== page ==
Using the Google Any Voice Kit How to Run Google Assistant on Android Things

Monday Jul 17th 2017 by Robert Gravelle
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Follow up on the previous article and learn to configure the Google API Project to converse with Google Assistant.

Introduction

In the "Run Google Assistant on Android Things using the Any Voice Kit" tutorial, we learned how to integrate the AIY Projects Voice Kit with the Raspberry Pi 3 Model B and imported the Google Assistant API sample for Android Things into Android Studio. In today's conclusion, we'll configure the Google API Project so that we can converse with Google Assistant.

Enabling I2S

Make sure you enable I2S by changing the following line in config.txt on the first SD card partition. Otherwise, the microphone will not work. Open the dev terminal and type "sudo leafpad /boot/config.txt" (using leafpad). Then, remove the "#" in front the the line "dtoverlay=generic-i2s" and insert a "#" in front of the "dtoverlay=pwm-2chan-with-clk,pin=18,func=2,pin2=13,func2=4" line, as shown in the following code snippet:

# comment or remove this line:
# dtoverlay=pwm-2chan-with-clk,pin=18,func=2,pin2=13,func2=4
#
# uncomment or add this line:
dtoverlay=generic-i2s

Configuring the Google API Project

To use Google Assistant, we need to create an account and enable the Google Assistant API.

In your browser, navigate to Google's My Activity page. My Activity is a central place to view and manage activities such as searches you've done, Web sites you've visited, and videos you've watched. When you use certain Google services—like Search, YouTube, or Chrome—your activity can be saved as data to your account. My Activity helps make your experience on Google faster and more useful. The kinds of activities that show up in My Activity depend on which Google products you use and which Activity controls are turned on.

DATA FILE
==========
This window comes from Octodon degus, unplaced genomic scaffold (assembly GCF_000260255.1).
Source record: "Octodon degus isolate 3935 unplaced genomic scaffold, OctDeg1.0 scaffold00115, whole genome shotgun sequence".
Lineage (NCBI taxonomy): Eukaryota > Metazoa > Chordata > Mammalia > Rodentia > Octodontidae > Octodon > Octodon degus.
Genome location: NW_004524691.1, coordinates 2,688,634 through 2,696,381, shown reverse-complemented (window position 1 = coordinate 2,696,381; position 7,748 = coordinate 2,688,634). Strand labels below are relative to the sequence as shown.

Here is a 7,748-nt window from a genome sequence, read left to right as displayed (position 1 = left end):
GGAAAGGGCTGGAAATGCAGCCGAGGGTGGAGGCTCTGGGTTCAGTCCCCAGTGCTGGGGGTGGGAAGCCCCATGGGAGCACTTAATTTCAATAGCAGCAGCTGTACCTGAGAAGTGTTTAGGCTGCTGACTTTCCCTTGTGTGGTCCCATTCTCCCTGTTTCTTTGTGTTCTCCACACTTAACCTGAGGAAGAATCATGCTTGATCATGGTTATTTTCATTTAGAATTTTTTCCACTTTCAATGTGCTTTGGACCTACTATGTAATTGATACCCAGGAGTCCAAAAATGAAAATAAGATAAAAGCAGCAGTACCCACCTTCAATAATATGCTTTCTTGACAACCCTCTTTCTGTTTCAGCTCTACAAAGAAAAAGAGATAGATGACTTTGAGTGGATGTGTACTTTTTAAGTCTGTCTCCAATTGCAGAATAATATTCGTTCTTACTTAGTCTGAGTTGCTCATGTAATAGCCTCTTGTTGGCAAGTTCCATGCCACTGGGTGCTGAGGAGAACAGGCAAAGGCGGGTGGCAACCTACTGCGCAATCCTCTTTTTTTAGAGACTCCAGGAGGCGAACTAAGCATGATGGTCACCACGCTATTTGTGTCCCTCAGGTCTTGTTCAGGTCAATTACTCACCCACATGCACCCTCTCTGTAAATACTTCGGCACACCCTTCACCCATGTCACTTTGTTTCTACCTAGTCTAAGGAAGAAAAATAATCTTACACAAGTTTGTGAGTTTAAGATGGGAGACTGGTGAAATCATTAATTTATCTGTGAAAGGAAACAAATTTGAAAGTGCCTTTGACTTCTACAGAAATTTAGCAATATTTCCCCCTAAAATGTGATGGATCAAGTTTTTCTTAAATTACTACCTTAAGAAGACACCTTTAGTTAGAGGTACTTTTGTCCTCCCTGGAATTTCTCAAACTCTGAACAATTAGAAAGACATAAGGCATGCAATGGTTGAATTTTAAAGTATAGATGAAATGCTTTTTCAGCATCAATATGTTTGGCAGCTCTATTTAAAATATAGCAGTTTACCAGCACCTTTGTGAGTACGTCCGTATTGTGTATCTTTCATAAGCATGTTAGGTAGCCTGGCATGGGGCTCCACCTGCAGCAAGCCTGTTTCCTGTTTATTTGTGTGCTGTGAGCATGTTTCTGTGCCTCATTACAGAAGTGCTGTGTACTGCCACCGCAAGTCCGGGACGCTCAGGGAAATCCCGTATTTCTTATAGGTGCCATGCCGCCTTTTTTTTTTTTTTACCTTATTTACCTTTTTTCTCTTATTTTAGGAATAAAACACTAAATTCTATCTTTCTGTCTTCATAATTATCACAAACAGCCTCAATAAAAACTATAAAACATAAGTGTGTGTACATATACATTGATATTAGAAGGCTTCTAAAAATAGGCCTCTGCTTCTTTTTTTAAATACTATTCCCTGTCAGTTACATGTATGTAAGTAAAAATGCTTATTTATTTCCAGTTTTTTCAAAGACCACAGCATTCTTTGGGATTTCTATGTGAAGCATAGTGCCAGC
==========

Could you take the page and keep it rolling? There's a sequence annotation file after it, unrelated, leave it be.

Click the "Activity controls" link in the left-hand pane:

Selecting the "Activity controls" link
Figure 1: Selecting the "Activity controls" link

That will bring you to the Activity controls page. There, enable the following Activity controls in the Google Account you plan to use with the Assistant by dragging the sliders from left (off) to right (on):

  • Web & App Activity
  • Device Information
  • Voice & Audio Activity

The Activity controls slider
Figure 2: The Activity controls slider

Go to the Google Cloud Platform Projects page. Create a new project, or feel free to use an existing one if you've already created one.

The "Create Project" button
Figure 3: The "Create Project" button

Enable the Google Assistant API on the project you selected.

Enabling the Google Assistant API
Figure 4: Enabling the Google Assistant API

On the Google Assistant API details page, click the Enable button:

Ready to click the Enable button
Figure 5: Ready to click the Enable button

The next step is to Create an OAuth Client ID. From the Cloud Console, click the Credentials link on the left.

On the OAuth consent screen tab, give the product a name (don't use "Google" in the name) and a description.

Naming and describing the product